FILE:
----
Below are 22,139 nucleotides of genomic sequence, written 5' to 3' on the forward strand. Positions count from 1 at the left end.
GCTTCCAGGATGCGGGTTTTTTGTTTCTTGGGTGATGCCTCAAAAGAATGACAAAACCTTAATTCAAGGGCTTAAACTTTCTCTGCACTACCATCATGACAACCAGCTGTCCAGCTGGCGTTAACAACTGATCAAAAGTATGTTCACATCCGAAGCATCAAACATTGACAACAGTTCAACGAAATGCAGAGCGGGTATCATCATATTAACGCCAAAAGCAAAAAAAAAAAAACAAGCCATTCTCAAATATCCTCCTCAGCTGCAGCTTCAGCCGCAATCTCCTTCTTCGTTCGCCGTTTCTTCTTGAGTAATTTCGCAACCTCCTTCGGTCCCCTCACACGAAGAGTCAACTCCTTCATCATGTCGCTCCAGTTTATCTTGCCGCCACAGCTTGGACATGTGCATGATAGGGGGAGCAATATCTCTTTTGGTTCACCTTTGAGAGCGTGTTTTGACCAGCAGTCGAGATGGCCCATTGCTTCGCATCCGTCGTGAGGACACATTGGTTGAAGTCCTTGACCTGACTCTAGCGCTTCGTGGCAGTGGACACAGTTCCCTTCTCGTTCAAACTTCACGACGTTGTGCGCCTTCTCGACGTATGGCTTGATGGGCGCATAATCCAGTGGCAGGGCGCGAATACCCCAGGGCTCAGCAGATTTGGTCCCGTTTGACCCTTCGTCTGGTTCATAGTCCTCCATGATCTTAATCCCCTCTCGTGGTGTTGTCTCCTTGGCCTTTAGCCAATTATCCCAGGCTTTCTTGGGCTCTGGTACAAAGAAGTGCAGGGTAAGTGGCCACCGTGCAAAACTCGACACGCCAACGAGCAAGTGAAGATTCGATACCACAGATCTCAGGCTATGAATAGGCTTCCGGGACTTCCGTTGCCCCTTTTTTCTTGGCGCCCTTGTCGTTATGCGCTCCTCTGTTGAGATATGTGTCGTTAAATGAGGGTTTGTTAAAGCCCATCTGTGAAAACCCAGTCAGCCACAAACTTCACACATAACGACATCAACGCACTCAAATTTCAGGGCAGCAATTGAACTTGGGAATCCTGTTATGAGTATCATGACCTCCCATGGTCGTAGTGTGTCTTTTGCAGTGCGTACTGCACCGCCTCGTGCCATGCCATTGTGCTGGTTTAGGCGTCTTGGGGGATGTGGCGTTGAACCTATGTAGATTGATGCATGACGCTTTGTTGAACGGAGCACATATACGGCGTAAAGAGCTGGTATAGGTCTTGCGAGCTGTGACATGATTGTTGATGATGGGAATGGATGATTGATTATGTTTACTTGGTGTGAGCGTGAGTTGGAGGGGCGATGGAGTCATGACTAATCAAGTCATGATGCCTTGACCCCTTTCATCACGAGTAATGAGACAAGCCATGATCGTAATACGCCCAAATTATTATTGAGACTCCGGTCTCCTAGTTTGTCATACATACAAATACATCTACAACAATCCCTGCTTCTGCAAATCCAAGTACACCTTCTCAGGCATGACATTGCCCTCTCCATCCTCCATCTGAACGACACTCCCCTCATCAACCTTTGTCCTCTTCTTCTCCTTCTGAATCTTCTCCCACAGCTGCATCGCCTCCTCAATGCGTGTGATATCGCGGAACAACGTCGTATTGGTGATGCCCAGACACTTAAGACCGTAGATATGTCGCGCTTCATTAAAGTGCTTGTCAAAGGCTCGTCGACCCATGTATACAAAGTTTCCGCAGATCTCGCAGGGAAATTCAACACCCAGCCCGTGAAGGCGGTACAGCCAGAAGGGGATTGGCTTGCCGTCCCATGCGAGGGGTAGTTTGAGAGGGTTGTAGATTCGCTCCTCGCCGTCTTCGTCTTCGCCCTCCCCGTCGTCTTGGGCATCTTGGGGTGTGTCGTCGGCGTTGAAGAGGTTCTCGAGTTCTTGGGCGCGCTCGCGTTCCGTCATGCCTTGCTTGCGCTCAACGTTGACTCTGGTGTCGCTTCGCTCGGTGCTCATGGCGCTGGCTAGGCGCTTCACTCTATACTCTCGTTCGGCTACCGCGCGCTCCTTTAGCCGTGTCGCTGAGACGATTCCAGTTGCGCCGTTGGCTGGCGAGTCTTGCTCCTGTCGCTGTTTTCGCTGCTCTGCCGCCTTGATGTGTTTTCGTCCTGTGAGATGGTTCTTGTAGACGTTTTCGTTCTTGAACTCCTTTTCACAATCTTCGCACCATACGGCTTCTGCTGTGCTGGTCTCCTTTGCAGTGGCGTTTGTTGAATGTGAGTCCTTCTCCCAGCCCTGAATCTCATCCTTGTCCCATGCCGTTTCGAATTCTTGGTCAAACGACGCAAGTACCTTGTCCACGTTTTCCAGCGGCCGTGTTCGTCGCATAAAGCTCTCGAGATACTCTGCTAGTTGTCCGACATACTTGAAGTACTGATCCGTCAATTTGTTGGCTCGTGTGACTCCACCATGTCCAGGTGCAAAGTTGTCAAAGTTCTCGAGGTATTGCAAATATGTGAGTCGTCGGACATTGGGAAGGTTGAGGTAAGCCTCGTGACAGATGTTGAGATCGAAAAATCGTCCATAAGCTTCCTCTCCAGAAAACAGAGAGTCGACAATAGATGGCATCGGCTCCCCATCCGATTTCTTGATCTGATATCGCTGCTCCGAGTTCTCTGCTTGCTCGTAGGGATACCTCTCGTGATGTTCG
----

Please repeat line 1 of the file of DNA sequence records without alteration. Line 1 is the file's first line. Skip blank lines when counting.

Below are 22,139 nucleotides of genomic sequence, written 5' to 3' on the forward strand. Positions count from 1 at the left end.